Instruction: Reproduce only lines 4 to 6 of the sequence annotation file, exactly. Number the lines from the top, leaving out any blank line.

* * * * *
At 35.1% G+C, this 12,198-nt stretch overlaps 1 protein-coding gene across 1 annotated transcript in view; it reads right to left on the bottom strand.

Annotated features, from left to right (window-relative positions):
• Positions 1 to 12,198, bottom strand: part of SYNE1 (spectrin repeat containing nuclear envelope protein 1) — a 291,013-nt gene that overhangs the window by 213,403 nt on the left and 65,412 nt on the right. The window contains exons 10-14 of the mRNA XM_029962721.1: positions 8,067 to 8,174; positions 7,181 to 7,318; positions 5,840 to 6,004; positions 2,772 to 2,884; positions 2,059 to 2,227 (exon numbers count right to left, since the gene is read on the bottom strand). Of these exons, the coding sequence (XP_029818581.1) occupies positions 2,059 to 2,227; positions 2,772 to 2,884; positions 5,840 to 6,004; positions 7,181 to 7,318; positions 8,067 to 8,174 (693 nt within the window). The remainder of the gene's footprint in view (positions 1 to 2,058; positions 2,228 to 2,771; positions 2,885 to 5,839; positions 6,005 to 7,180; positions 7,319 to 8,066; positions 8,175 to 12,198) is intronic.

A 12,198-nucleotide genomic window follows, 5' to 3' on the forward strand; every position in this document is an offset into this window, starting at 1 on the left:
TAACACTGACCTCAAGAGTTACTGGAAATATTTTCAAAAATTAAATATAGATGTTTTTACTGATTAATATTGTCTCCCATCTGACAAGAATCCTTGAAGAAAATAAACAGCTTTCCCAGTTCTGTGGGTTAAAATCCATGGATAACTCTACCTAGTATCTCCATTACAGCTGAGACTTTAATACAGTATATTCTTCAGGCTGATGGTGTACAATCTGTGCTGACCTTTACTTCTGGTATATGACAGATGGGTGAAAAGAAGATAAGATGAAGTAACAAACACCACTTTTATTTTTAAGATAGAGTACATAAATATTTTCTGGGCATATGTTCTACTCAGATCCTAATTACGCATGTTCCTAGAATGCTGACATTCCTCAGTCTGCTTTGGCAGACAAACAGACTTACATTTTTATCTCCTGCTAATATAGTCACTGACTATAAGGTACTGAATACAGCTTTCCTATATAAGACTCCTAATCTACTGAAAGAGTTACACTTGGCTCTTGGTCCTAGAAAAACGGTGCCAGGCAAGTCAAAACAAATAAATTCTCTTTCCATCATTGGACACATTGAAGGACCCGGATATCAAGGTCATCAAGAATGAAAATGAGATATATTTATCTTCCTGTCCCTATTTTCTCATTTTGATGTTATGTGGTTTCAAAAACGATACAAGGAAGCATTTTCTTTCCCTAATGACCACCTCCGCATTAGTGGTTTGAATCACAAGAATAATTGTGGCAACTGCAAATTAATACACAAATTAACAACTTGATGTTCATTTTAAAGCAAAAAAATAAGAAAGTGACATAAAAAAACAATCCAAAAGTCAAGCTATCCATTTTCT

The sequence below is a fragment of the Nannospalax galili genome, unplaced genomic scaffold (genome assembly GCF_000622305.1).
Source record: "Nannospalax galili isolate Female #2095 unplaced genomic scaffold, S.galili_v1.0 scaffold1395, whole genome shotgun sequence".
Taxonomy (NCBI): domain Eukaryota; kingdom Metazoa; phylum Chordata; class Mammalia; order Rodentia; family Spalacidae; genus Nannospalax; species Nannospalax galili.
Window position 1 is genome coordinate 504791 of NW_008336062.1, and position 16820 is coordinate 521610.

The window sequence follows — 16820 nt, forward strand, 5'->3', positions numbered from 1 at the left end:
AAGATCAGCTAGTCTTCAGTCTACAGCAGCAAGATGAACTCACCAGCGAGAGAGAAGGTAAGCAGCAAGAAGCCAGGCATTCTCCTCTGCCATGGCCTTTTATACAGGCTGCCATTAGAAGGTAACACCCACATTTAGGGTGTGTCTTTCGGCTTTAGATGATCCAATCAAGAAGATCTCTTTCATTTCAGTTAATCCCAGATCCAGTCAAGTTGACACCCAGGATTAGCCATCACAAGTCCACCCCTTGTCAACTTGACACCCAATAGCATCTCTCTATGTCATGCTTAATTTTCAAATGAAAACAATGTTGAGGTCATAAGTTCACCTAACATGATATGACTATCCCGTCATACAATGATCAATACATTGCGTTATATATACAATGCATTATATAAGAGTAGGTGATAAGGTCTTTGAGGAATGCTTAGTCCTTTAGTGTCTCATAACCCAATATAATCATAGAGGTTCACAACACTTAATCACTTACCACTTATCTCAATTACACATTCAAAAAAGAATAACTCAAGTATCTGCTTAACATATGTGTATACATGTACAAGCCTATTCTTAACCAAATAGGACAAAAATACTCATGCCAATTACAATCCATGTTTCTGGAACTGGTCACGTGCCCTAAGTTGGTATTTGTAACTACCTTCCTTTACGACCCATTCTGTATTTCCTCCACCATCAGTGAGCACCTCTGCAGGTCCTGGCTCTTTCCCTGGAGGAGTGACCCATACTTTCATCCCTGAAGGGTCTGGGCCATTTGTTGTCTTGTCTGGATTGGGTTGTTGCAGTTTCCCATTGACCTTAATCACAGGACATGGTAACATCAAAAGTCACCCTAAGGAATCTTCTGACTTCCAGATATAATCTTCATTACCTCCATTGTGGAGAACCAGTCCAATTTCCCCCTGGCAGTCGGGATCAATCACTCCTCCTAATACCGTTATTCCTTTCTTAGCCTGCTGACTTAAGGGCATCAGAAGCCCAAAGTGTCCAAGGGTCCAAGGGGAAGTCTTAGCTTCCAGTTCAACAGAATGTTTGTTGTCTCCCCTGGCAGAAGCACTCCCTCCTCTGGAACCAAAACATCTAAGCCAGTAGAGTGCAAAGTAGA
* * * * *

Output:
A 12,198-nucleotide genomic window follows, 5' to 3' on the forward strand; every position in this document is an offset into this window, starting at 1 on the left:
TAACACTGACCTCAAGAGTTACTGGAAATATTTTCAAAAATTAAATATAGATGTTTTTACTGATTAATATTGTCTCCCATCTGACAAGAATCCTTGAAGAAAATAAACAGCTTTCCCAGTTCTGTGGGTTAAAATCCATGGATAACTCTACCTAGTATCTCCATTACAGCTGAGACTTTAATACAGTATATTCTTCAGGCTGATGGTGTACAATCTGTGCTGACCTTTACTTCTGGTATATGACAGATGGGTGAAAAGAAGATAAGATGAAGTAACAAACACCACTTTTATTTTTAAGATAGAGTACATAAATATTTTCTGGGCATATGTTCTACTCAGATCCTAATTACGCATGTTCCTAGAATGCTGACATTCCTCAGTCTGCTTTGGCAGACAAACAGACTTACATTTTTATCTCCTGCTAATATAGTCACTGACTATAAGGTACTGAATACAGCTTTCCTATATAAGACTCCTAATCTACTGAAAGAGTTACACTTGGCTCTTGGTCCTAGAAAAACGGTGCCAGGCAAGTCAAAACAAATAAATTCTCTTTCCATCATTGGACACATTGAAGGACCCGGATATCAAGGTCATCAAGAATGAAAATGAGATATATTTATCTTCCTGTCCCTATTTTCTCATTTTGATGTTATGTGGTTTCAAAAACGATACAAGGAAGCATTTTCTTTCCCTAATGACCACCTCCGCATTAGTGGTTTGAATCACAAGAATAATTGTGGCAACTGCAAATTAATACACAAATTAACAACTTGATGTTCATTTTAAAGCAAAAAAATAAGAAAGTGACATAAAAAAACAATCCAAAAGTCAAGCTATCCATTTTCT

The sequence below is a fragment of the Nannospalax galili genome, unplaced genomic scaffold (genome assembly GCF_000622305.1).